With James Wan being recruited to big superhero Blockbusters, horror fans have been left to quench their thirst for terrifying original content through Conjuring spin-offs and Stephen King adaptations. It’s hard to come by original horrors crafted with the sole intent to scare, but we called and Z came.
Written and directed by Brandon Christensen, Z is his second feature after 2017’s Still/Born, a frightening film surrounding a grieving mother, post-partum depression, and an unknown entity. Continuing the theme of “parenting is terrifying business”, Z introduces audiences to a new entity, this one appearing to a family under the guise of a harmless imaginary friend. But we all know we’re heading into a horror film. Z is not going to be happy playing building blocks forever. Things are about to get terrifying. I sure hope you have 2% milk on hand..
Elizabeth (Beth) Parsons (Keegan Connor Tracy, Final Destination 2) loves her son Joshua (Jett Klyne, Chilling Adventures of Sabrina). She wants nothing but the best for him. A quiet, odd kid, Josh has trouble fitting in – so he befriends Z, an invisible pal only he can see. Beth is wary, Josh is already having trouble at school and maintaining friendships with his peers. Father Kevin (Sean Rogerson, Grave Encounters), doesn’t think they should worry, that kids will be kids.
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At first, Z seems to be bringing out a fun, imaginative side to Josh. He plays with his super-heroes and creates inventive games with his pal. But then things start to take a turn. Josh gets suspended from school, and his only friend and carpool buddy grows afraid of him. Beth and Kevin take Josh to a therapist (Stephen McHattie, Pontypool) who recommends they merely need to “be the friend that he needs” and that Josh will be able to separate himself from Z.
But Z might not be just a manifestation of an imaginative and lonely young boy. While following the psychiatrist’s advice and taking Josh to play at the neighbourhood funzone, Beth gets a jarring, visual glimpse of Z – and she becomes hellbent to get to the bottom of it. Is Z real? Why has Z attached itself to her son?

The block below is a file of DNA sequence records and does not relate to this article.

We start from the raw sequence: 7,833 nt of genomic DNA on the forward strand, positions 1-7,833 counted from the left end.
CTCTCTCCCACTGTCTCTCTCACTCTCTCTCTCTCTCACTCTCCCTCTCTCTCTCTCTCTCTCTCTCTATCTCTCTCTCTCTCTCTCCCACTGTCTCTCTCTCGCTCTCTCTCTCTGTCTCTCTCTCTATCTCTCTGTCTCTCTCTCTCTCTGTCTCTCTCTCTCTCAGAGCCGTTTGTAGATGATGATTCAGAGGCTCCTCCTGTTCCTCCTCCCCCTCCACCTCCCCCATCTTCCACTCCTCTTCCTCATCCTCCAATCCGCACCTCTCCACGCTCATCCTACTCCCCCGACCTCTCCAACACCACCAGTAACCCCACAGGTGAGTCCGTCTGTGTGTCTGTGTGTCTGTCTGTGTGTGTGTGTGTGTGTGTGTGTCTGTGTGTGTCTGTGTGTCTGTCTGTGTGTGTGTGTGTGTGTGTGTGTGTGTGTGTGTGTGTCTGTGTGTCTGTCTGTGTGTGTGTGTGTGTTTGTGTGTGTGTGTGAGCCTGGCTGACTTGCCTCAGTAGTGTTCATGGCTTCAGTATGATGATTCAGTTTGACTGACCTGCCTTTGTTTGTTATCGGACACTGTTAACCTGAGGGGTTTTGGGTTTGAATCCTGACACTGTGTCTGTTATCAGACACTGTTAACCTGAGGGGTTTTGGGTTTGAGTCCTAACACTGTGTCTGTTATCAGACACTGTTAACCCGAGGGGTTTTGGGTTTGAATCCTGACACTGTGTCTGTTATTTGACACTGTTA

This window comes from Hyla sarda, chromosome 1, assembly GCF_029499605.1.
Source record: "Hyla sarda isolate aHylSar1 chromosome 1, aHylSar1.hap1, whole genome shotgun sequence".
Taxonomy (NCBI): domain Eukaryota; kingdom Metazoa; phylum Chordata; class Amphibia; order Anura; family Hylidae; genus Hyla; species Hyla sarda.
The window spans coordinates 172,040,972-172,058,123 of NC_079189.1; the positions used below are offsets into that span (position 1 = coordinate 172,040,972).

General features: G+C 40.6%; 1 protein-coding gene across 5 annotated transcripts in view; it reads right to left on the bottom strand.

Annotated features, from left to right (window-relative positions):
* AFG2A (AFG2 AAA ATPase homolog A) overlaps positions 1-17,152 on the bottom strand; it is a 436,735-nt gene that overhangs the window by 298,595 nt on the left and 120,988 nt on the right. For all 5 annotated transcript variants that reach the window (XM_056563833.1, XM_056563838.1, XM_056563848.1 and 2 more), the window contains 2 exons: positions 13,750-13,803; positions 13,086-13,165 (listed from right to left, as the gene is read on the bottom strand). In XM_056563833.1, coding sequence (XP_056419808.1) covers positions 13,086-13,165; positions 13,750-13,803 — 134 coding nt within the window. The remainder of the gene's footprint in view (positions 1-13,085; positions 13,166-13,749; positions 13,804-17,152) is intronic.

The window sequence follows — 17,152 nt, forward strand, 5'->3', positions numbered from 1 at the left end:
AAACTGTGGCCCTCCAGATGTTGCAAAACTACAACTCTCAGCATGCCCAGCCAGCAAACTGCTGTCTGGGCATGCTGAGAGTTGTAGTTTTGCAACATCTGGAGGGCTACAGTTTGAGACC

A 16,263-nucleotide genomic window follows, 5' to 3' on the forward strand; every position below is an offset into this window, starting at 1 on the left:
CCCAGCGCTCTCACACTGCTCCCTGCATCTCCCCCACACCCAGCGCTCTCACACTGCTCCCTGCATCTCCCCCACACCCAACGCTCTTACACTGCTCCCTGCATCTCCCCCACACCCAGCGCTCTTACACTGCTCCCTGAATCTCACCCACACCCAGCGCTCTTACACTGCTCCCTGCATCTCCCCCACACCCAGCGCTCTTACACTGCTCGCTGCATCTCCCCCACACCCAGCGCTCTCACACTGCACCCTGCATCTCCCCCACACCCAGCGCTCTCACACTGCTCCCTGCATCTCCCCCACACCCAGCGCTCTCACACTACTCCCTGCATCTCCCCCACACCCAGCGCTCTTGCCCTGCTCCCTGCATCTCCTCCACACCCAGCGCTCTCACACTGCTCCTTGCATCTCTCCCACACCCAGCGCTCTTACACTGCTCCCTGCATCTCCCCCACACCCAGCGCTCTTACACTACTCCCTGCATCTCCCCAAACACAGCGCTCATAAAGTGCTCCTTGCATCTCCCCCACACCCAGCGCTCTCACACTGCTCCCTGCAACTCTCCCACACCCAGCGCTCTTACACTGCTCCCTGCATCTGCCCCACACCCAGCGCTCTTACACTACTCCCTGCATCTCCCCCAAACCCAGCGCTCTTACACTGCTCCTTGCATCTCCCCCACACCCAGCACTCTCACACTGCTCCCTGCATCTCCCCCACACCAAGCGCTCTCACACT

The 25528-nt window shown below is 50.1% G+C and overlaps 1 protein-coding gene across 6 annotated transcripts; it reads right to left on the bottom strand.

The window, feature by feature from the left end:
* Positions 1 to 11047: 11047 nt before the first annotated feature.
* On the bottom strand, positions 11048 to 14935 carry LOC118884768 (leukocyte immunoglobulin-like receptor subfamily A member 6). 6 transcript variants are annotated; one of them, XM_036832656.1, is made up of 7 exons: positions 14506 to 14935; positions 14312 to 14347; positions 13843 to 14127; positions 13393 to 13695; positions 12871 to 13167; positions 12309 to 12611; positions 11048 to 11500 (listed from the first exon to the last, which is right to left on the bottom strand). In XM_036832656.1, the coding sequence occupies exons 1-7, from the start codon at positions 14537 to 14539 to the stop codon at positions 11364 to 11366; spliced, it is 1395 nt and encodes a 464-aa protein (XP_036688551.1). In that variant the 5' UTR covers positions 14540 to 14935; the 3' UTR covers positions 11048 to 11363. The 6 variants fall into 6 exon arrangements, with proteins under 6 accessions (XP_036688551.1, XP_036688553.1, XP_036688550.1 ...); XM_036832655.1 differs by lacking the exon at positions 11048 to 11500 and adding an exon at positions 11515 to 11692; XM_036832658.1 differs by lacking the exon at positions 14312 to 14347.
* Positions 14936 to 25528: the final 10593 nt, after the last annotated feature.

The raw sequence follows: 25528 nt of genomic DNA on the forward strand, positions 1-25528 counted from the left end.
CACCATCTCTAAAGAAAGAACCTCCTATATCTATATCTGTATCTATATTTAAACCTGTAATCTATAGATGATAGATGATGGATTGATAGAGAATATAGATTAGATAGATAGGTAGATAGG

Z would be happy to share.
“The terror of seeing Z is visually startling, but the real craft of the scare comes down to timing and small touches.”
Lets talk scares. Z is an indie flick, so less is more with our creature encounters. But even though our interactions with Z are on the sparser side, Brandon Christensen knows how to make the most out of his horror beats. The terror of seeing Z is visually startling, but the real craft of the scare comes down to timing and small touches. Christensen is a director who understands the tension in timing, the build-up of anticipation, and how to immerse an audience in atmosphere; monster sightings or none. But – monster junkies, don’t get deterred. I don’t want to spoil any of Z’s time to shine, but know that I physically jumped in my seat several times throughout the film, and there were sequences that I literally needed to shut my eyes – even though I had a review to write (this one.)
Z also shines as a character journey for Beth – exploring past traumas, unearthing family history, and the weight of motherhood. I’ve been a huge fan of Keegan Connor Tracy since her devastatingly wonderful death in Final Destination 2, but seeing her embodiment of a suburban mother go from exacerbated to terrified to traumatized, is quite the trip. At one point in the film, Beth gets in touch with her childlike self, and Tracy’s physical transformation during that sequence is unnervingly convincing. Her hair falls in her face, her chin droops, and she sinks into her shoulders, all while retaining a juvenile stature.
“The scares are intense, expertly paced, and keep audiences on their toes – never sure just what to expect, or from where.”
Z does dip a bit in intensity near the middle, and I found the stakes during this section a little confusing rather than hair-raising. We explore some interesting character turns, but unfortunately, terror does get sacrificed en-route. The film also uses the therapist’s role to convey some of the plot’s rather zany ideas (like that Z is an entity and not an imaginary friend), which seems off for an authoritative character. It’s not that he can’t believe unorthodox things, but I needed more time with him to believe he could jump from psychological assessments to parapsychological so quickly.
Overall, Z is a chilling film with a creative and original monster. The scares are intense, expertly paced, and keep audiences on their toes – never sure just what to expect, or from where. A tighter second-half with a touch more terror would have elevated this flick, but it succeeds in being a horror not to be missed.